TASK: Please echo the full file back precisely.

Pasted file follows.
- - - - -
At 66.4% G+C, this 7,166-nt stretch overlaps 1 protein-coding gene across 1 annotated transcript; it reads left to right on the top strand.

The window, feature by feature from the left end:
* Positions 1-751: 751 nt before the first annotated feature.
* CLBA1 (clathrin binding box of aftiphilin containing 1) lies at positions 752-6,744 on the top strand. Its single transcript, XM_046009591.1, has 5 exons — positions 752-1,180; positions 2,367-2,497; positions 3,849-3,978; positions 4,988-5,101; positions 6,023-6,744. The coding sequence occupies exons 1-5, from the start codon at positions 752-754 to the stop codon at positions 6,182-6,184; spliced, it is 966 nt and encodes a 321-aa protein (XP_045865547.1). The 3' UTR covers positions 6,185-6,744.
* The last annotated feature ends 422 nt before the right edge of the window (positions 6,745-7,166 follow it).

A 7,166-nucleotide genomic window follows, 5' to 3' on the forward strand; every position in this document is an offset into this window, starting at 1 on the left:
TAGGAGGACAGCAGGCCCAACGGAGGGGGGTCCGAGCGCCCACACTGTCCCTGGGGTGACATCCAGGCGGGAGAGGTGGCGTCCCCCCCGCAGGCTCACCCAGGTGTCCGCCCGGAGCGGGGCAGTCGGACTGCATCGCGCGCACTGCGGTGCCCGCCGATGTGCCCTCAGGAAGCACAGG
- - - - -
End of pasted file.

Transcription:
At 66.4% G+C, this 7,166-nt stretch overlaps 1 protein-coding gene across 1 annotated transcript; it reads left to right on the top strand.

The window, feature by feature from the left end:
* Positions 1-751: 751 nt before the first annotated feature.
* CLBA1 (clathrin binding box of aftiphilin containing 1) lies at positions 752-6,744 on the top strand. Its single transcript, XM_046009591.1, has 5 exons — positions 752-1,180; positions 2,367-2,497; positions 3,849-3,978; positions 4,988-5,101; positions 6,023-6,744. The coding sequence occupies exons 1-5, from the start codon at positions 752-754 to the stop codon at positions 6,182-6,184; spliced, it is 966 nt and encodes a 321-aa protein (XP_045865547.1). The 3' UTR covers positions 6,185-6,744.
* The last annotated feature ends 422 nt before the right edge of the window (positions 6,745-7,166 follow it).

A 7,166-nucleotide genomic window follows, 5' to 3' on the forward strand; every position in this document is an offset into this window, starting at 1 on the left:
TAGGAGGACAGCAGGCCCAACGGAGGGGGGTCCGAGCGCCCACACTGTCCCTGGGGTGACATCCAGGCGGGAGAGGTGGCGTCCCCCCCGCAGGCTCACCCAGGTGTCCGCCCGGAGCGGGGCAGTCGGACTGCATCGCGCGCACTGCGGTGCCCGCCGATGTGCCCTCAGGAAGCACAGG